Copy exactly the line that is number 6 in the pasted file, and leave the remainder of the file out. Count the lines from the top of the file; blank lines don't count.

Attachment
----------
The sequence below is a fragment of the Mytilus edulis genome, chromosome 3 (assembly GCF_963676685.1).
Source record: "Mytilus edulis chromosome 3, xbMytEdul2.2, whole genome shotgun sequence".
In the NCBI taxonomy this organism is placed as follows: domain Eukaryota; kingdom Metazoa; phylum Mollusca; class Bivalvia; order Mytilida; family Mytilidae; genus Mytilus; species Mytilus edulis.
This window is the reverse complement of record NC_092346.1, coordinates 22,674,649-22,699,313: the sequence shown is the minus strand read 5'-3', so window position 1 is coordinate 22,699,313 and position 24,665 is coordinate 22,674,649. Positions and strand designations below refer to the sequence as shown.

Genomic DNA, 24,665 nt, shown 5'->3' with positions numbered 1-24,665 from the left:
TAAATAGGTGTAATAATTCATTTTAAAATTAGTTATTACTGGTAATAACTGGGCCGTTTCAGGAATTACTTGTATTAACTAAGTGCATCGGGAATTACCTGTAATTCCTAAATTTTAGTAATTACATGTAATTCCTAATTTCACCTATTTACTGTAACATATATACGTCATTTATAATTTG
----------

TAAATAGGTGTAATAATTCATTTTAAAATTAGTTATTACTGGTAATAACTGGGCCGTTTCAGGAATTACTTGTATTAACTAAGTGCATCGGGAATTACCTGTAATTCCTAAATTTTAGTAATTACATGTAATTCCTAATTTCACCTATTTACTGTAACATATATACGTCATTTATAATTTG